LCD panels keep getting thinner and thinner, but what about those annoyingly thick screen bezels? Enter the Runco WindowWall, which Samsung developed for high-end home-theater enthusiast vendor Runco.
An LCD screen consists of two pieces of glass that must be bonded together around the edges, and this creates a certain amount of dead space where LCD two panels abut. Samsung has reduced the amount of dead space between contiguous panels to just 7.33mm, however, giving the WindowWall an almost seamless look.
The 1366-by-768-pixel panels in the WindowWall measure 46 inches diagonally. From close up you can see the 7.33mm-thick bezels between panels, but if you look at the whole picture from about 15 feet away, the big picture looks great.
The WindowWall is scalable and can consist of as few as four or as many as twenty screens. You can hook up the screens to display one image across all of the screens or to display something different on each screen. To make the system work in sync, however, you must have a display controller unit and power supply unit for every four screens.
TV manufacturers already can make huge, seamless LCD screens--but the WindowWall is a more economical product. For one thing, shipping a 92-inch screen costs a lot more than shipping four 46-inch screens does. Unfortunately, the technology isn't consumer-friendly at the moment: A nine-screen setup costs around $100,000.
Visible Light Communication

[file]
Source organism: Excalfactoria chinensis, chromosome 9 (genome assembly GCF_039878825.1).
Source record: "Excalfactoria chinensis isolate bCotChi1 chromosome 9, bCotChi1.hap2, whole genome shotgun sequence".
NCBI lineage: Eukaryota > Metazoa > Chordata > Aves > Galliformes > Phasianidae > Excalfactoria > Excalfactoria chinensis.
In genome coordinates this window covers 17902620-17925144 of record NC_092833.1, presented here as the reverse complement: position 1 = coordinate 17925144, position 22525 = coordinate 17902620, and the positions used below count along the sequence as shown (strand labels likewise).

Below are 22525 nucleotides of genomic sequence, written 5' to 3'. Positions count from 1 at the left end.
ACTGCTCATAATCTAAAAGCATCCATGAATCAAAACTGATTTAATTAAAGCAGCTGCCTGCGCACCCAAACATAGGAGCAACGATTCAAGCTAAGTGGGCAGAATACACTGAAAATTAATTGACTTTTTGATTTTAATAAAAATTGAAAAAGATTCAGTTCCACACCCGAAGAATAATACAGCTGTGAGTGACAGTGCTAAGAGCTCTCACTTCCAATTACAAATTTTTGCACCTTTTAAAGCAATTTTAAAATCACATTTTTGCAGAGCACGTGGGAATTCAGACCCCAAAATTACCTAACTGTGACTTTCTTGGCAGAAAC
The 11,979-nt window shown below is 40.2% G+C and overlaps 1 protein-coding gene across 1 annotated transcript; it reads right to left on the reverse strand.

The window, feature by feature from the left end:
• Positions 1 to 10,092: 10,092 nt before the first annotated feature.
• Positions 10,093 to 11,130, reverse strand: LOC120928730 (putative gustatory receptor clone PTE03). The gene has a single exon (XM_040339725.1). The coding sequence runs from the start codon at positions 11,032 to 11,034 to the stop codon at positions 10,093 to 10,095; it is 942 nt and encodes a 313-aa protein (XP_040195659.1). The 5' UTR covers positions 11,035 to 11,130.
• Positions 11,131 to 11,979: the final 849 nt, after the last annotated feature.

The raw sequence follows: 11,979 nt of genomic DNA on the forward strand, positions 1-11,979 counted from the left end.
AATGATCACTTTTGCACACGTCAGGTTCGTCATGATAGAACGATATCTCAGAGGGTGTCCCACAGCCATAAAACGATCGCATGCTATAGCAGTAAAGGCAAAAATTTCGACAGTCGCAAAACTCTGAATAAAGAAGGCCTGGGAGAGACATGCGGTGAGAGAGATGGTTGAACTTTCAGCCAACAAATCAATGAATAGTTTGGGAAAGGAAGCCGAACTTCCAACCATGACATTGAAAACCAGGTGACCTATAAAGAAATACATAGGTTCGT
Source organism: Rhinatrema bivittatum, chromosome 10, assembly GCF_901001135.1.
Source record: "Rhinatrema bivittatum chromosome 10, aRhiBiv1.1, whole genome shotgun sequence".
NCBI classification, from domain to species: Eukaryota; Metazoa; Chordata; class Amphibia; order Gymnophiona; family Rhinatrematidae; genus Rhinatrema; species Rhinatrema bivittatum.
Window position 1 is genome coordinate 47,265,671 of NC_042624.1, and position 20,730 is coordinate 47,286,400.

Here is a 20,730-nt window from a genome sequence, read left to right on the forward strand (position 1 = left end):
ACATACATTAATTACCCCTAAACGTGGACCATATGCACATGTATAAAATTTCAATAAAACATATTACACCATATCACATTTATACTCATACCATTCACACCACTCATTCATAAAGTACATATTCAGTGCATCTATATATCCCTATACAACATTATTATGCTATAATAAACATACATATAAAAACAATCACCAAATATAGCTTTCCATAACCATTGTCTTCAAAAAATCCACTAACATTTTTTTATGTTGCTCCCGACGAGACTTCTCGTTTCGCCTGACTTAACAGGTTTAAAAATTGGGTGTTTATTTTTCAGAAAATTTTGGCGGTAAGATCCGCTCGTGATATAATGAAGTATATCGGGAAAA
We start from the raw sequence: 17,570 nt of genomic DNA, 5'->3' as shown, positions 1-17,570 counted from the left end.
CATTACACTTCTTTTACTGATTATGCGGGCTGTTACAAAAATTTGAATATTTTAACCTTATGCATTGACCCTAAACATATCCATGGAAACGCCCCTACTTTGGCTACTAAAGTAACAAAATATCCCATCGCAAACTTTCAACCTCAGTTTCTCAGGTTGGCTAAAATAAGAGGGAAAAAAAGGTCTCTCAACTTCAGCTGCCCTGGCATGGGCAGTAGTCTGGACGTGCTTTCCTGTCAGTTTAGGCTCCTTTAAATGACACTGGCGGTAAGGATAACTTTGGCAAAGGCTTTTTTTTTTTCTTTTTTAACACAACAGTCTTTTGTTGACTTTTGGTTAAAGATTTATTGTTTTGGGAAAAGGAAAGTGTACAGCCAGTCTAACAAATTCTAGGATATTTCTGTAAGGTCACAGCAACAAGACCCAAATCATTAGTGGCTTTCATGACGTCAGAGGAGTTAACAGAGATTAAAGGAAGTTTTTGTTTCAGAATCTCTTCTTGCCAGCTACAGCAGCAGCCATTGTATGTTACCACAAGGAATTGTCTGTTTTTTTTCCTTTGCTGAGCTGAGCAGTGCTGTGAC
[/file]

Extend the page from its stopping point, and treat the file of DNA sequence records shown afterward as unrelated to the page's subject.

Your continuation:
One day, you may be able to obtain customized information directly from your television's LED backlights, thanks to a new technology dubbed "Visible Light Communication." The LED lights transmit information by flickering at high frequencies; a device with a photodiode (for example, a cell phone) then picks up the transmitted signals.
According to Samsung, this new technology could have a profound impact on the future of TV, in part because it would allow advertisers to take a completely different approach to airing commercials.
Though Samsung says that products featuring Visible Light Communication won't arrive anytime soon, the technology has been demonstrated with working prototypes. The Nakagawa Laboratory of Tokyo's Keio University has done extensive research in Visible Light Communication, as well.
Visible Light Communication, WindowWalls, and 3D TV aren't all that's in store for home-theater systems. TVs with 240Hz refresh rates and Internet connectivity are becoming increasingly common, and 480Hz sets are slated to arrive later this year. Farther down the road, ultra definition (with 3840-by-2160-pixel resolution in place of high definition's 1920-by-1080-pixel resolution) could make its way into your living room.
Ultra definition (UD) will become more critical as display sizes get larger, Birnbaum says. Samsung has demonstrated a UD 82-inch LCD panel, but UD content is not readily available yet, and as a result no market for the technology exists yet. Like HDTV, UDTV will be able to handle lesser (720p or 1080p) content.
A significant feature of ultra-definition television will be its zoom capability. As screens get bigger, viewers will be able to zoom in to get a close-up view of the action. "Imagine watching a football game, pausing the action, and zooming in on your own instant reply to 'make the call' on a questionable end-zone catch. UD will get viewers completely involved in the game," Birnbaum says.
So that's what awaits you in the future of television: an immersive viewer experience, personalized content, and huge screens. It looks as though Samsung and its fellow TV producers are out to make movie theaters obsolete. But much of this technology is still far ahead of the market--so you'll have to continue paying for movies for at least a couple more years.
This story, "The Future of TV: 3D, WindowWalls, Visible Light Communication, and More " was originally published by PCWorld.